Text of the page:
"Music is the great Hypnotic. Music puts me just so out of everything. I get taken
beyond every reference that indicates who I am or how I behave. Just so out of it.
Music is dangerous in so many ways. It's the most dangerous thing in the world"
Don DeLillo - Great Jones Street.
Prefacing a review with words a such is almost a fullstop. Also it places deserved
weight on the work of Daniel Thomas Freeman, whose debut album 'The Beauty of Doubting
Yourself ' weaves an ominous presence developing layers of textured sounds into an
ominous brooding presence that could equally fit DeLillo's description. It draws you
into to it's sound at once almost a ritual as much as a practice of experimentation,
rendered bass layers echo between hints of didgeridoo and sonic tunnel as if in some
ancient embrace. Over layered is the patina of static and vocal calls, wafting into
the distance, voice and it's range slowly hymn like taking you into the ethereal
spectral with just the hint of optimism. It is essentially an ambient experimental
album with classical touches or nuances buried deep in its form. The emphasis on a
technological approach to create the ancient modern ritual sound is forefront in
the listening experience. Essentially that was a description of the second track,
the 25.22 minute 'Staring into Black water'. The album is structured into three
movements and the first is opened by 'Dark House Walk' which concentrates on minimal
drones and intermittent and lone percussive touches with the odd melodic addition to
its deep brooding presence.
The second movement is in three parts, beginning with title track 'The Beauty of
Doubting Yourself', a complex set of string and percussion, enmeshed as if in a wall,
with distorted gleams protruding from its body it projects an almost twisted gamelan
into the ear of the beholder. 'The Might of Angels' is a slow build noise driven
distortion that eventually becomes layered with an attack layer of bass lurking as
the noise wavers and pans. Then opening up the full range with accordionesque drone
and high tone aspects building the wall of layers into a reverential sound, majestic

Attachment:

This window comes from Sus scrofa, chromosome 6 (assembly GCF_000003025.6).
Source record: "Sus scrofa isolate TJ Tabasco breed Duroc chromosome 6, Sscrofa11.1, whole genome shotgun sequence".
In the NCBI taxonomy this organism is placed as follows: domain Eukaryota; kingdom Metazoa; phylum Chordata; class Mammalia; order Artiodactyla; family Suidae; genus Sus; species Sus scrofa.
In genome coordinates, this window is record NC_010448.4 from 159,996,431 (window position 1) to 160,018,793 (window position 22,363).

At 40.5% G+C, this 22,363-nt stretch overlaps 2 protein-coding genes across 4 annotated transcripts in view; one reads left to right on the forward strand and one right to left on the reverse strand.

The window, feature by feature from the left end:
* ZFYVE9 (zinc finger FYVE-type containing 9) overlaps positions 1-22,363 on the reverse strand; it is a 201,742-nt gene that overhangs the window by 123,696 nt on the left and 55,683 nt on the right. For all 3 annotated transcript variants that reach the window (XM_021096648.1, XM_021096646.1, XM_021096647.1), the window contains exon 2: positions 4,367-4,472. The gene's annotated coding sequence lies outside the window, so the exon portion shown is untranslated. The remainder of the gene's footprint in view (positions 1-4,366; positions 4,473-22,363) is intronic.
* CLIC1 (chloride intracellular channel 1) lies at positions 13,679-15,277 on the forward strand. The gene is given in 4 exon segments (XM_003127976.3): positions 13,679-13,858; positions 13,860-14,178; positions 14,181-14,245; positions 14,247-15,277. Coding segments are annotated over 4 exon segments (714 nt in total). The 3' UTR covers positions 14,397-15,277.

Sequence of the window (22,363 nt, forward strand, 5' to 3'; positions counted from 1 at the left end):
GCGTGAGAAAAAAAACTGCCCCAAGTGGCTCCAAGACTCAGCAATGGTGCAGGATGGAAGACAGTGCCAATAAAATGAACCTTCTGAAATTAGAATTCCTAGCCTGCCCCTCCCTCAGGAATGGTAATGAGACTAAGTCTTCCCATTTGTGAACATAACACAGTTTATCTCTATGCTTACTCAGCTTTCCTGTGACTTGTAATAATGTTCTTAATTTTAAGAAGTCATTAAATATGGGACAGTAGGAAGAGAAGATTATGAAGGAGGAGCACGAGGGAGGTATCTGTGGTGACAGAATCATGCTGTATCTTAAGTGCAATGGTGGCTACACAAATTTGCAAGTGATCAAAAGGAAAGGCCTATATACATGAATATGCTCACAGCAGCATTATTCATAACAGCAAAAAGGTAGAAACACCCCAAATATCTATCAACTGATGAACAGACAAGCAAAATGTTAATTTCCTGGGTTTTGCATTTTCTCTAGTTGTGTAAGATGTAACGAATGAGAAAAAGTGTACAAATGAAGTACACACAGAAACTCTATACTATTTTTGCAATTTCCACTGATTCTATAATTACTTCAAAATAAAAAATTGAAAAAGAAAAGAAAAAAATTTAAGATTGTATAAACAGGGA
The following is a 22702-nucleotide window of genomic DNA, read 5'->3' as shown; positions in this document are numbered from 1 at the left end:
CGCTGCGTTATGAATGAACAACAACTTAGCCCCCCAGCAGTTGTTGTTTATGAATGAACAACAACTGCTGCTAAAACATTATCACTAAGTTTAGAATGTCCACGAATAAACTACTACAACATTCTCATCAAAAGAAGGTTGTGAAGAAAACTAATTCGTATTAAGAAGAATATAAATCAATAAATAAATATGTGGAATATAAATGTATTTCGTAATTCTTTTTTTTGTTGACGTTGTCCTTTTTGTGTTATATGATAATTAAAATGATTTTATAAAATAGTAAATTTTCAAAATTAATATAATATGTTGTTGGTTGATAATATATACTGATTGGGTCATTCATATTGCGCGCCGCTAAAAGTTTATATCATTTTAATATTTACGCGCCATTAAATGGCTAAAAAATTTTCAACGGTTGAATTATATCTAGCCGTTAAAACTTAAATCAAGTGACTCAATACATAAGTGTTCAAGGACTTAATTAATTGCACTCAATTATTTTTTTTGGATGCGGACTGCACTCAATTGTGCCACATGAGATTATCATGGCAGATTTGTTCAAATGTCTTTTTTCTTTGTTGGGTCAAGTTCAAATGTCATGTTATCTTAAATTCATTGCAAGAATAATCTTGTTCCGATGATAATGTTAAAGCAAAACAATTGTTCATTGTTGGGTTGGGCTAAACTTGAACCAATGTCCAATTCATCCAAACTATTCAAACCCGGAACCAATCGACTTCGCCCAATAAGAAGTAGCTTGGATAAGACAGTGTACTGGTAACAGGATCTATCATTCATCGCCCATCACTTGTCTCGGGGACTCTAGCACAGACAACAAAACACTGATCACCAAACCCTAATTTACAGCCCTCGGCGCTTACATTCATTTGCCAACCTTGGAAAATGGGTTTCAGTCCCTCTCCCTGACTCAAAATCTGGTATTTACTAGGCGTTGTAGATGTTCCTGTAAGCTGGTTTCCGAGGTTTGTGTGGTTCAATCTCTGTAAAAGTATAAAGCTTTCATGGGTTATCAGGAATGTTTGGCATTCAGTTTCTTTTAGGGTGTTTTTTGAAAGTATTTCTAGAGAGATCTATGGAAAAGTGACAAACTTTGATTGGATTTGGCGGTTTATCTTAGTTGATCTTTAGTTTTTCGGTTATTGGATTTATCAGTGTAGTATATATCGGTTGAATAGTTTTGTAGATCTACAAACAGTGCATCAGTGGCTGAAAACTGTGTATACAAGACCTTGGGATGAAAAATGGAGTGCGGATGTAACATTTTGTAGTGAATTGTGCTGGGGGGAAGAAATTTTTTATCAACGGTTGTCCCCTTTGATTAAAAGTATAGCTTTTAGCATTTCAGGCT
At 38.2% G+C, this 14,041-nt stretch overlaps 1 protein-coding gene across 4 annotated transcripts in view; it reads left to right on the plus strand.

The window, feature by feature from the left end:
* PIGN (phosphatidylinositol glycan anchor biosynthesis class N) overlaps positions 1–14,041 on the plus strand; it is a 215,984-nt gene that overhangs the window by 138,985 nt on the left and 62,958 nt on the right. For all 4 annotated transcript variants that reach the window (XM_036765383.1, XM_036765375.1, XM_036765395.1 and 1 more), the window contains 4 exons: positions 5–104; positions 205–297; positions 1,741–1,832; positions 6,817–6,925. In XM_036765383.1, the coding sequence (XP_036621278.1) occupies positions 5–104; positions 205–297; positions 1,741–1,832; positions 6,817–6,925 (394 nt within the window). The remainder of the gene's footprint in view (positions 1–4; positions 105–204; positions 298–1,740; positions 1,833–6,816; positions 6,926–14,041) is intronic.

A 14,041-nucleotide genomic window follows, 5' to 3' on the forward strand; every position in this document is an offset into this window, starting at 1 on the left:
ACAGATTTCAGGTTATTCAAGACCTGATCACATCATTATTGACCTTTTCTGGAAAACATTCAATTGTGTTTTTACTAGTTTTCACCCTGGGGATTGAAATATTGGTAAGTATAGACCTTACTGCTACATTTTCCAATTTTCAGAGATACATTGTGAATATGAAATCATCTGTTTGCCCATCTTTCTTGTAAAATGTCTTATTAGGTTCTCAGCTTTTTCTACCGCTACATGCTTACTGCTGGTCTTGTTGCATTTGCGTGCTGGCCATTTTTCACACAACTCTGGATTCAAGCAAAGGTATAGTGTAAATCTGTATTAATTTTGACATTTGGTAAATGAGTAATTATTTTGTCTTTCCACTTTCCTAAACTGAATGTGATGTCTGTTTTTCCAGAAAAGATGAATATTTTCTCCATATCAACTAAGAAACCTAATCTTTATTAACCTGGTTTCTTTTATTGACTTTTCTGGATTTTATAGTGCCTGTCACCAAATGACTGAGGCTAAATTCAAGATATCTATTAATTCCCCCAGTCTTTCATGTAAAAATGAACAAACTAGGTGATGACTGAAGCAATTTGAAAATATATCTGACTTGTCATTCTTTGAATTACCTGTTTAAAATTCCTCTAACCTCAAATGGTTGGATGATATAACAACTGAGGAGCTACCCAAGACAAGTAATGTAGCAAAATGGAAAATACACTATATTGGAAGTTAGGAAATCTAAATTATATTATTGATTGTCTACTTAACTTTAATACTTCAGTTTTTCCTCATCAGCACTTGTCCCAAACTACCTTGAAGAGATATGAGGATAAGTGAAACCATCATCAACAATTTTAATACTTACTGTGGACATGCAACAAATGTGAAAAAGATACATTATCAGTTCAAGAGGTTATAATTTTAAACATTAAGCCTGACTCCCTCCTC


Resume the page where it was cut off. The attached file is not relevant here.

and dark. 'The Devil would steal your Joy' has that touch of menace, disturbed bass
wobblings and vocal samples woven into a haltering round, pianoforte style keys
adding form over the developing menace of the lower register. It is the most
psychologically disturbing piece on the album. If 'The Beauty of Doubting Yourself'
can be seen as an emotional portrait this is the depths and most dramatic moments of
these self examinations.
The final movement is structured as the resolution of the album, having warded off
the dark night, the self that is doubted emerges into the delicate beauty of 'Elegy
and Rapture (For Margret)' with its classical elements and generally structured and
content feel it has lost the presence of being disturbed and emerges into a self
assured tone. 'Staring into the light' ends the final movement with a sampled church
recording introducing a tone and drone piece whose organ tones invoke the church in
form and the water dripping higher drones wash down over the piece while the reverential
high organ drones deliver the resolved optimistic presence slowly into a form of restrained
jubilation hat befits the work of a self examined life. Daniel Thomas Freeman, founding
member of Rameses III delivers a masterful portrait of psychological appraisal through
musical form that delivers both experimental form and technological prowess as well as
a keen understanding of the human condition.
Saturday 10 September 2011